As a child, I grew up with a special fondness for the old Motown Records and soul music sound – there was nothing more perfect in life that to hear the harmonies of the Temptations, the love songs of Marvin Gaye, the infectious pop songs of the Jackson Five, Stevie Wonder, Jackie Wilson, the amazing Aretha Franklin, James Brown, Curtis Mayfield and so many countless others that I could go on for days. Those great old records not only capture their time period but there’s something universal in their infectious joy. Now, the Brooklyn-based Daptone Records first developed a reputation across town, then across the country for their loving recreation of the old soul and funk records of the late 1950s through the 1960s through acts such as the Budos Band and Sharon Jones and the Dap Kings, as well as a ton of reissues. Instead of super slick digital reproduction that modern ears are used to, you get that slight graininess and fuzz of analog recording processes – it’s much like listening to carefully used vinyl. And the art work is just pitch perfect recreations of things music fans would have come across then. Sure, a cynic may say that Daptone Records may pay attention to these little details to be kitschy but I think it works because a certain level of nostalgia for what’s no longer is necessary to get why they go about what they do. (For a great example, check out Sharon Jones and the Dap Kings 100 Days and 100 Nights. There’s a special “Best of Daptone Records” disc that’s pretty funny in how accurate it is to those old AM radio shows.)
But Daptone Records also has developed a reputation for exposing New York and American audiences to some serious Afrobeat with their reissues of some of the genre’s great but sadly obscure artists who released albums in the early 1970s, as well as Anitbalas, who have gained increasing fame and notoriety as the backing band for the biographical Broadway show, Fela! Interestingly, this has brought Fela Kuti’s sometime bizarre life story and amazing music to mainstream America in ways that Kuti would have never dreamed possible. Now here comes Cochemea Gastelum, the saxophonist in Sharon Jones’ backing band, the Dap Kings with a solo debut that continues Daptone Records’ amazing run of producing and nourishing some artists that do retro music proud while adding their unique spin to it – all while being a bit of a departure from the signature Dap Kings sound he’s been behind for a number of years.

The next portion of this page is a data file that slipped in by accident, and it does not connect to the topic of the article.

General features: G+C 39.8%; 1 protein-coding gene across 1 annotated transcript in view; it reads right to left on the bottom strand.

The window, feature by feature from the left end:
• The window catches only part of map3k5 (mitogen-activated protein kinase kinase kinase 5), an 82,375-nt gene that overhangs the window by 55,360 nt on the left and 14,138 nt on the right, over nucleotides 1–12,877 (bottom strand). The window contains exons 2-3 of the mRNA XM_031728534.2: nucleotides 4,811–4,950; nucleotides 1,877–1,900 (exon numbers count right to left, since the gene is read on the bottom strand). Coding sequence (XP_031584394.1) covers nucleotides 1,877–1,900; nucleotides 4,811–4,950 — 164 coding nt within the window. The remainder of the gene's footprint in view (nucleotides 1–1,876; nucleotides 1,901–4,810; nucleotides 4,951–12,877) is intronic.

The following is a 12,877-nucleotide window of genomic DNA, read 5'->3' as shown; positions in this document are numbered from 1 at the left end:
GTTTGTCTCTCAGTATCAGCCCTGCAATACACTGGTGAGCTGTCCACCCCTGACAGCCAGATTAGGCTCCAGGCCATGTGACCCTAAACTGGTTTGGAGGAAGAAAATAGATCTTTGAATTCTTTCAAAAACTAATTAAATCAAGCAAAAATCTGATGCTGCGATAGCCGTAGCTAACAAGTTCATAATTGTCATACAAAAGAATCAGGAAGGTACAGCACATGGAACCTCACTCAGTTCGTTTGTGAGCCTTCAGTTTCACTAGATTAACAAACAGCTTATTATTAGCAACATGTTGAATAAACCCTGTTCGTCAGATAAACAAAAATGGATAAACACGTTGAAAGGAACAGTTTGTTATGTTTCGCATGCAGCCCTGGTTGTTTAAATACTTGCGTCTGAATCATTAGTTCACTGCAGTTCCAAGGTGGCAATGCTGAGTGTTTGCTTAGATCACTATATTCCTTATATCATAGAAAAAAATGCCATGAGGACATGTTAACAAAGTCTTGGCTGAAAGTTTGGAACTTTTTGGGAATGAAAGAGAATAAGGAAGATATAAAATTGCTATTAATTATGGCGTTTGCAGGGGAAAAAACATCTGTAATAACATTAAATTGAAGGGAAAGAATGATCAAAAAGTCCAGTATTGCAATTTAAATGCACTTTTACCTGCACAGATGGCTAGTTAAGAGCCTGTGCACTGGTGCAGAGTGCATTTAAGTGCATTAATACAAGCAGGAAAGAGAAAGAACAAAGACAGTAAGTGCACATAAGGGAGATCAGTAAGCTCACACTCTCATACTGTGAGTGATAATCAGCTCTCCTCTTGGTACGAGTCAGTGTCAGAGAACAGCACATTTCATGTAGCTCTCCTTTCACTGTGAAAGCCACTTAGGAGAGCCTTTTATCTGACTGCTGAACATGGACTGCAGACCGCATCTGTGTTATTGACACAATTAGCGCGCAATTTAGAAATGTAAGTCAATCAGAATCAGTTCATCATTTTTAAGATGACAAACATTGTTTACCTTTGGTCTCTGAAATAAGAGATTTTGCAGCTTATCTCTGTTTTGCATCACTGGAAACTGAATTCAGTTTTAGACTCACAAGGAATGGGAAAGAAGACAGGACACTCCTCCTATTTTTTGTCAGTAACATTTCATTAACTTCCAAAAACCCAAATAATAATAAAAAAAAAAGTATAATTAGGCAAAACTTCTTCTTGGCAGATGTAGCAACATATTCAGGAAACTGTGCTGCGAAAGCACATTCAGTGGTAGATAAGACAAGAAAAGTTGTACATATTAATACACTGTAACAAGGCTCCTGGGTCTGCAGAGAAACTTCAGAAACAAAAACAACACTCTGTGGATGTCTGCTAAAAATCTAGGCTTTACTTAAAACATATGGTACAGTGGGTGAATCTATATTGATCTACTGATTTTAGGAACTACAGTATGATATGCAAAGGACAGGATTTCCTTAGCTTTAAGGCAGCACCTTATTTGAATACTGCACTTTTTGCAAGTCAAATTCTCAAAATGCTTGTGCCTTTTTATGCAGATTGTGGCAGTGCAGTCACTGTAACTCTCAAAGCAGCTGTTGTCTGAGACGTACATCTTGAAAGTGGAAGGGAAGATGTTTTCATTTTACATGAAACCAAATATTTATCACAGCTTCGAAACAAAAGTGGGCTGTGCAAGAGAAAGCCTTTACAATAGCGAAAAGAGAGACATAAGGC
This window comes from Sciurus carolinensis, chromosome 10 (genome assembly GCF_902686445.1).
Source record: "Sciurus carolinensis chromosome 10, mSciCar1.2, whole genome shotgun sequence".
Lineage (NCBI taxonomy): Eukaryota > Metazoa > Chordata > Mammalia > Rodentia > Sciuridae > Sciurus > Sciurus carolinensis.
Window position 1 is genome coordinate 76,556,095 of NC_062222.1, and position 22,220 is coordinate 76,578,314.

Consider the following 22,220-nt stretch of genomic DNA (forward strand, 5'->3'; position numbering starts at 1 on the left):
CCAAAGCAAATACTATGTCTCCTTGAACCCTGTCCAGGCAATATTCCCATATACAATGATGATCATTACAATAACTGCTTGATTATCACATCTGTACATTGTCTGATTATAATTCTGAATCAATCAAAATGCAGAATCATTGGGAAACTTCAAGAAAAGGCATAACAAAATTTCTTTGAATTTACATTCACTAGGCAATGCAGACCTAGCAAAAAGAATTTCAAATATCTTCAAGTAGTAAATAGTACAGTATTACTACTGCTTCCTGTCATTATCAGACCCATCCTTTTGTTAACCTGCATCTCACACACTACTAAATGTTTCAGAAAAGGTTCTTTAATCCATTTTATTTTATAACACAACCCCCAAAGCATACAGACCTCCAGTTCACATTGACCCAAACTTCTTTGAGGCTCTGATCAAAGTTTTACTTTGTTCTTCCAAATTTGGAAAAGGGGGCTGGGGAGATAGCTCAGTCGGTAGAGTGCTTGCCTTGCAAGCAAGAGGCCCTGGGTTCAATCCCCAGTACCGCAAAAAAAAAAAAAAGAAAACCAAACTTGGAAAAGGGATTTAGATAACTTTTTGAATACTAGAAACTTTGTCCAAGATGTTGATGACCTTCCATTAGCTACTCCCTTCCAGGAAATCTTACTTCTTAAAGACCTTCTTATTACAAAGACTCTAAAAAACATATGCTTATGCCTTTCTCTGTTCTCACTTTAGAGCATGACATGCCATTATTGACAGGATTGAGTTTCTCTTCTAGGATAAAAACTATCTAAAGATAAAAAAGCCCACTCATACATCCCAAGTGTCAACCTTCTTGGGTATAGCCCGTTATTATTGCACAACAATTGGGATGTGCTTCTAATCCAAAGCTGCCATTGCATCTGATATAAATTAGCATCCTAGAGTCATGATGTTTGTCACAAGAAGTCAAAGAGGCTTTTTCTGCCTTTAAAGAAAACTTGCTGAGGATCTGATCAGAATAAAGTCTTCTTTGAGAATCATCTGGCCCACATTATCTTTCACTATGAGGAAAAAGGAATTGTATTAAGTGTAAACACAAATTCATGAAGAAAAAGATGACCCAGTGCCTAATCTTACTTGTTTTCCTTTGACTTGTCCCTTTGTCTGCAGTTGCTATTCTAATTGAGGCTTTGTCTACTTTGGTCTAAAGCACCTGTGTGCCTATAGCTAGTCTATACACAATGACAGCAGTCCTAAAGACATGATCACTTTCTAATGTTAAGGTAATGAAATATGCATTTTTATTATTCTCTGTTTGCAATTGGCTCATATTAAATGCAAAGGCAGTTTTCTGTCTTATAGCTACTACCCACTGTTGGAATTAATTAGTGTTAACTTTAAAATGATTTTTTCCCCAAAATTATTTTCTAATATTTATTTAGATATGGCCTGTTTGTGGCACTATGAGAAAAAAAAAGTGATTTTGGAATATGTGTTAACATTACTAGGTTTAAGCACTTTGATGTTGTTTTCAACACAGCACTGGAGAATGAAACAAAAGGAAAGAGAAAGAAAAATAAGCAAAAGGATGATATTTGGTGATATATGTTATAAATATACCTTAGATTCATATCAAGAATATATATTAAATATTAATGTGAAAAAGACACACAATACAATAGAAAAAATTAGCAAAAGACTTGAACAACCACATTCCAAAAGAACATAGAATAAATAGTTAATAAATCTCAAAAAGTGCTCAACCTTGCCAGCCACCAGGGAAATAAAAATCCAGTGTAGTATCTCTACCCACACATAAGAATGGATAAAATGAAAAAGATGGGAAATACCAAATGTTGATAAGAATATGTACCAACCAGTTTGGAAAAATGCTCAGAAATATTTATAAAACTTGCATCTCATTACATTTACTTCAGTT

Unlike his Dap Kings work Gastelum’s Johnny Arrow is heavily influenced by Afrobeat, 70s soul, Latin Rock and jazz and from an initial listen, this album could have easily been released in the summer of 1974, as much as it could be released now. Some critics and listeners will probably say that this album reminds them of great Afrobeat albums such as Fela Kuti and the Africa 70’s Expensive Shit/He Miss Road and Open and Close/Afrodisiac, as Johnny Arrow is at times as funky as both of those albums. The horn section in “Dark City,” reminded me of the cool, brooding and slowed down funk of “Water Get No Enemy.” But such comparisons will only miss out on how strong Gastelum’s Latin Rock and Latin Jazz influences are throughout the album – songs like “Carlito!” and “You’re So Good to Me” reminded me of the great but now sadly obscure 70s Latin/Funk/Rock band Mandrill (a band I’ve fallen in love with recently – and a band that I think everyone needs to check out if they’re into 70s soul). These songs have a ton of flute floating and dancing about as a lead instrument, funky bass, and break beat-styled drumming. It feels a bit unfair in my mind to compare Gastelum’s album to Mandrill’s work – but what I will say is that both Gastelum and Mandrill seem at ease jumping back and forth between soul, funk, African and Latin-influenced jazz and mashing them up in ways that are smooth, sexy and downright funky. Granted, the one big time knock on this album is that what Gastelum is attempting on this album isn’t exactly original – and if you’re familiar and know Gastelum’s influences, you may stick to your Fela, War or Mandrill albums. But regardless of that, what this whole retro music trend does is bring great obscure songs and artists new life and a new audience who may be curious to give them a chance, when time all but forgot. So check out The Electric Sound of Johnny Arrow and while you’re it, check out Mandrill and Fela – they’ll all fill your summer with some ass-shaking funk.
1. Dark City
2. Arrow's Theme
4. You're So Good To Me
5. Guardian Angel
6. Impala '73
7. Fathom 5
8. No Goodbyes
9. Beijo Do Sol
Labels: Cochemea Gastelum